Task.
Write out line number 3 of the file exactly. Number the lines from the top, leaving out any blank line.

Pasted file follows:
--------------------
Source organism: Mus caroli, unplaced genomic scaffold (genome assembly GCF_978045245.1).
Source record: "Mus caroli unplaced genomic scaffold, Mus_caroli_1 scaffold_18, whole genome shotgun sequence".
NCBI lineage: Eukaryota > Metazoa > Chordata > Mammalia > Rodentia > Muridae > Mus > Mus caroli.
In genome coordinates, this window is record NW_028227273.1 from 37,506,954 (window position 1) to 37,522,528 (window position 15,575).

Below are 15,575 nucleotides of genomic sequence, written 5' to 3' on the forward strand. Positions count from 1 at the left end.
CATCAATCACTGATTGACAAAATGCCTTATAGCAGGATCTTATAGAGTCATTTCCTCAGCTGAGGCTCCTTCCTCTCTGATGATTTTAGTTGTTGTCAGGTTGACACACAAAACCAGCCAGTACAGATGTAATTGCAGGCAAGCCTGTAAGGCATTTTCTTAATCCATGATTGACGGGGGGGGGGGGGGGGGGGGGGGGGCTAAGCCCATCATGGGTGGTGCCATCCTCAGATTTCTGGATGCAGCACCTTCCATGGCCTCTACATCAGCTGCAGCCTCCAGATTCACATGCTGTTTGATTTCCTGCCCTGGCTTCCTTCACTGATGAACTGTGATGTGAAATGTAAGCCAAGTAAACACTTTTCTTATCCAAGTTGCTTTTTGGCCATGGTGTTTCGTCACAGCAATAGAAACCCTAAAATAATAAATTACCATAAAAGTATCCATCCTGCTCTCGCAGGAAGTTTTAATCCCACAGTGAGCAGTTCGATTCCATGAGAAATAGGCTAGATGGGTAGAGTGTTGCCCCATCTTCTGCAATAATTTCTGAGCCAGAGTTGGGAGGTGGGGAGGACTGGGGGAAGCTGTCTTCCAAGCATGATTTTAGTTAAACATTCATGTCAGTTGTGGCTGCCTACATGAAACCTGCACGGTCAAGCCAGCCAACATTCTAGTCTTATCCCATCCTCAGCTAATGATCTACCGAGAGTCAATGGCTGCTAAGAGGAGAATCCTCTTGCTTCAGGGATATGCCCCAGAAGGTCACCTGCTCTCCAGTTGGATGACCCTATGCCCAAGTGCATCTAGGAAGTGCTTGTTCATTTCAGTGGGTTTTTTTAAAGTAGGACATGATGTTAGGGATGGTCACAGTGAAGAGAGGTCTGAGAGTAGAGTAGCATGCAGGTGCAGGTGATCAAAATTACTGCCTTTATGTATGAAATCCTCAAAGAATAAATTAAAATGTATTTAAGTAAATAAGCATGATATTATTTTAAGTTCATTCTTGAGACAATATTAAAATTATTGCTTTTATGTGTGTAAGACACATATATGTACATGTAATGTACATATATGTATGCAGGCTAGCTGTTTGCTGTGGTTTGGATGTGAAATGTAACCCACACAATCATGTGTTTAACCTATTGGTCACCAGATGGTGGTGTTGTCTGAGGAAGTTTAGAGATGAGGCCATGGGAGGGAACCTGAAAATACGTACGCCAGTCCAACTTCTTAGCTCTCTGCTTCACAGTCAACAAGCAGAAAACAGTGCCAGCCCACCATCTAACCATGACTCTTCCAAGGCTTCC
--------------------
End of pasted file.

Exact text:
NCBI lineage: Eukaryota > Metazoa > Chordata > Mammalia > Rodentia > Muridae > Mus > Mus caroli.